Microprocessor and semiconductor giant Intel has announced an agreement to acquire Itseez, a company that develops computer vision algorithms and applications such as pattern recognition and machine learning for embedded and specialized hardware.
The move comes as part of Intel's transition from a chip company focused mainy on PCs toward one that is a driving force behind cloud technologies and IoT-enabled devices, and plans to make Itseez part of its Internet of Things Group (IOTG) roadmap.
Headquartered in San Francisco, CA, Itseez was founded in 2005 in Russia. Since 2013, the company has been developing a suite of computer vision advanced driver assistance (ADAS) algorithms, including those that recognize traffic signals, lane departures, impending front collisions, and detecting pedestrians. In a May 26 statement, Intel Doug Daviss, senior VP and general manager of the IoT group at Intel, commented on the acquisition in a written statement, "To win in automotive today and help deliver its exciting future, Intel is adding new capabilities to our automotive portfolio like functional safety and over-the-air software management." To read more click here.
Big Data at The Great American Race
This weekend is the 100th running of the Indianapolis 500, an iconic auto race, not just in the U.S., but recognized around the world as one of the premier races anywhere. Todays racing cars, whether Formula 1, or an Indy Car, are highly complex and automated with thousands of data points available in real time that report everything form engine performance to tire pressures, to driver physiology. If ever there was an environment ripe for leveraging Big Data and Predictive Analytics todays high performance racing machine is it. On Friday, May 27th. Spunk tweeted its sponsorship of the the SMP Racing team cars for the 100th running of the Indy 500.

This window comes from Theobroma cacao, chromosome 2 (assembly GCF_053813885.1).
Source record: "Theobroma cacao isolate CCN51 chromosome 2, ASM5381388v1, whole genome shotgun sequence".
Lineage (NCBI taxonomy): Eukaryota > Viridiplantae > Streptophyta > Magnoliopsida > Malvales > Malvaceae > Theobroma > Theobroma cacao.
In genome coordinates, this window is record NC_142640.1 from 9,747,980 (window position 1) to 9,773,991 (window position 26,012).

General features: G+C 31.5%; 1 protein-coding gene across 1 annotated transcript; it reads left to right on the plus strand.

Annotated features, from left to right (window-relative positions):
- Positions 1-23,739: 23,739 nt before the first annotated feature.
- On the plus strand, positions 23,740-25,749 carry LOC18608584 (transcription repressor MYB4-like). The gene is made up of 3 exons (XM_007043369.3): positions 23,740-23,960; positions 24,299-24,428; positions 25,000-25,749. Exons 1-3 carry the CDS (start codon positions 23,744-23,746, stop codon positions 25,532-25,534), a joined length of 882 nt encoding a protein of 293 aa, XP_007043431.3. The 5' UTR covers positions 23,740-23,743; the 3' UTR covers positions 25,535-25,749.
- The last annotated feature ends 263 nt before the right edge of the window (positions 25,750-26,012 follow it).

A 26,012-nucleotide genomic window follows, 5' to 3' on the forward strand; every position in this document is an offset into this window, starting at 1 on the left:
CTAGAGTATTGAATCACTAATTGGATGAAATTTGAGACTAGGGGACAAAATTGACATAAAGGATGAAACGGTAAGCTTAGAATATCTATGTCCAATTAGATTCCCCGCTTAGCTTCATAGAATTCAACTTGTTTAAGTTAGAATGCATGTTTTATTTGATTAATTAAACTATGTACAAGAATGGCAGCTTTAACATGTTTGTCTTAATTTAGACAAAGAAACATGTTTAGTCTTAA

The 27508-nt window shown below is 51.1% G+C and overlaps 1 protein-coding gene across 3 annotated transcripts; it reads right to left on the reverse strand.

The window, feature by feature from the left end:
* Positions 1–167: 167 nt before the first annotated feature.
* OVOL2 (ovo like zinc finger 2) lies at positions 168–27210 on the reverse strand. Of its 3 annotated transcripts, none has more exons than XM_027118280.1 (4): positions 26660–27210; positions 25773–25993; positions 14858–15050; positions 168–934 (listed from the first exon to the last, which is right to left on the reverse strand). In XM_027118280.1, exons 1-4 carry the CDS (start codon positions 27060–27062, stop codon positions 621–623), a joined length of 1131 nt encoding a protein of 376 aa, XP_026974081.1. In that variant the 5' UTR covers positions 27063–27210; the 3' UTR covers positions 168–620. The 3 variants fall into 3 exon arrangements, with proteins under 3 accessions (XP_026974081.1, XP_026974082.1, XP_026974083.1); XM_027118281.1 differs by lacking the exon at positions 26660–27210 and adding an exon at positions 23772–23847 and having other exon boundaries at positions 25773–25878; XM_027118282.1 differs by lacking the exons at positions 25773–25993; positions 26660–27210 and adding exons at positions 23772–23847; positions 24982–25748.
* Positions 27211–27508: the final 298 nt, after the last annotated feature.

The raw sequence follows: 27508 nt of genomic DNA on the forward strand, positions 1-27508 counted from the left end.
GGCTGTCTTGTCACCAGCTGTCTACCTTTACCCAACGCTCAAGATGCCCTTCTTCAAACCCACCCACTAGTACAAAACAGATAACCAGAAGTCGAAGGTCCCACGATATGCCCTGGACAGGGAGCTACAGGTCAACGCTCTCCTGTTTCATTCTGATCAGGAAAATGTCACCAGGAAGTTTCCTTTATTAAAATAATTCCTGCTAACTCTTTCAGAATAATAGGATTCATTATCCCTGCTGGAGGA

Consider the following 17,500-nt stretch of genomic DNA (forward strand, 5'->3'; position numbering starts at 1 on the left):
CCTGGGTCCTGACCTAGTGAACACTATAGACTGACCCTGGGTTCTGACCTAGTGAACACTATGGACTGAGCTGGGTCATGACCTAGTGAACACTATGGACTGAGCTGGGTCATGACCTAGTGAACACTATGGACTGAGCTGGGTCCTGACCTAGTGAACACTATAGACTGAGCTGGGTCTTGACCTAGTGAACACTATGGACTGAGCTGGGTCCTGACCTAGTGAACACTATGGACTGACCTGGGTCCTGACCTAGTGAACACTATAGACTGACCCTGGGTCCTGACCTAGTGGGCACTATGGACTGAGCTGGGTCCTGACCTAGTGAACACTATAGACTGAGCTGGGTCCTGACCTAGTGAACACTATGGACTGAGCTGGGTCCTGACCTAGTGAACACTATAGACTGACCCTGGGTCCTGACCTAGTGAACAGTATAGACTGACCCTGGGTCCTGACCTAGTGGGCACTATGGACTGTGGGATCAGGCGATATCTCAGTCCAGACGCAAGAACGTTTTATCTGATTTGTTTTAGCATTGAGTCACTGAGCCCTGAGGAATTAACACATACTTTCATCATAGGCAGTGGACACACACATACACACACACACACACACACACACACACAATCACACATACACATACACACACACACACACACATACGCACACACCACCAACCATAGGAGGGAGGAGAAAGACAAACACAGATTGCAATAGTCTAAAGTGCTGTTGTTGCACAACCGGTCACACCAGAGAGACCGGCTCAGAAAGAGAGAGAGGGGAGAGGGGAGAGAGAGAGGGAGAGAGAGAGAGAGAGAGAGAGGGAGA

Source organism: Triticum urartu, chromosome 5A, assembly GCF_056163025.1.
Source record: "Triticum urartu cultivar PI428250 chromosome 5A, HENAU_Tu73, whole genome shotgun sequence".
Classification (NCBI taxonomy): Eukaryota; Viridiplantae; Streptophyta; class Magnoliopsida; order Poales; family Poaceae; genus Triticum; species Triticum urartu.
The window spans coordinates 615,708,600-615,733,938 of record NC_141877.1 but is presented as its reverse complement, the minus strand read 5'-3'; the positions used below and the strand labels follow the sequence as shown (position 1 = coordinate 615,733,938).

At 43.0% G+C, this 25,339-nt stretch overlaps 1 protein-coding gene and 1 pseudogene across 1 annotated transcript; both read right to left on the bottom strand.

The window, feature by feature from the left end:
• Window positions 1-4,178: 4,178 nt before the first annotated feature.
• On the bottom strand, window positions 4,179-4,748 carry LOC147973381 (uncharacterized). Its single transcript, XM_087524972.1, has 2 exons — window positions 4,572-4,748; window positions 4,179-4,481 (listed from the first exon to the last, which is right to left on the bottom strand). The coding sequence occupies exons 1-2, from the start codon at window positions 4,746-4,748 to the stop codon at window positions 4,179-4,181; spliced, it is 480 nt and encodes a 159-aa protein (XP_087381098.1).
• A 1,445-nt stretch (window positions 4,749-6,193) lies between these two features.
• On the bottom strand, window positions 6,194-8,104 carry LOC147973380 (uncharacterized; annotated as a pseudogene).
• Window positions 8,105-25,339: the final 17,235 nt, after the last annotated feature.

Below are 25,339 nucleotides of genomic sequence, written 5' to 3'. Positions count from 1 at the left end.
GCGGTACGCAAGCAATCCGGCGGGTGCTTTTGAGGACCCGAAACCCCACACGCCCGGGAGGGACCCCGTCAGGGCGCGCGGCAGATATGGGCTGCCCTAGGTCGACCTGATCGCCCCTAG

This past Tuesday the Hewlett Packard Enterprise Co. (HPE) announced it would spin off its enterprise services business and merge it with Computer Sciences Corp. to create an IT services company with a reported $26 billion in annual revenue. According to HPE, which was founded at the beginning of November of last year as part of HP's split from being a 76-year-old single IT company, the move is the "logical next step in the turnaround" of enterprise business services and will allow greater focus on its server and data-center gear businesses. HPE shareholders are expected to gain $8.5 billion from the deal, which includes a 50% stake in the new company, $1.5 billion dividend, and $2.5 billion in debt and other liabilities. Leaders of the merger also speculate that the deal will generate approximately $1 billion in cost savings. To read more on this click here.
Airbus Helicopters has begun to use German 3D printing manufacturer RepRap in working to cut time and costs for camera mount extensions. Fulfilling a crucial function for aerial video monitoring helicopters, the precision necessary to make adjustments to the camera mount is considerable, and exhibits an instance where the additive manufacturing technique provides large benefits over traditional manufacturing methods. According to RepRap, their 3D printer was able to create a needed part in approximately six hours that when cut from aluminum would require two to three days when factoring in external production and delivery time. Meanwhile, 3D printing the cost difference in printing the part was 50 Euros vs 120 Euros for external manufacturing.
"The application at Airbus Helicopters Deutschland GmbH very clearly shows the benefits of manufacturing prototypes with our German RepRap 3D printer," said Florian Bautz, CEO of German RepRap."Besides the obligatory time and cost savings, the internal prototype manufacturing using the FDM procedure also offers greater freedom in the design process." To read more click here.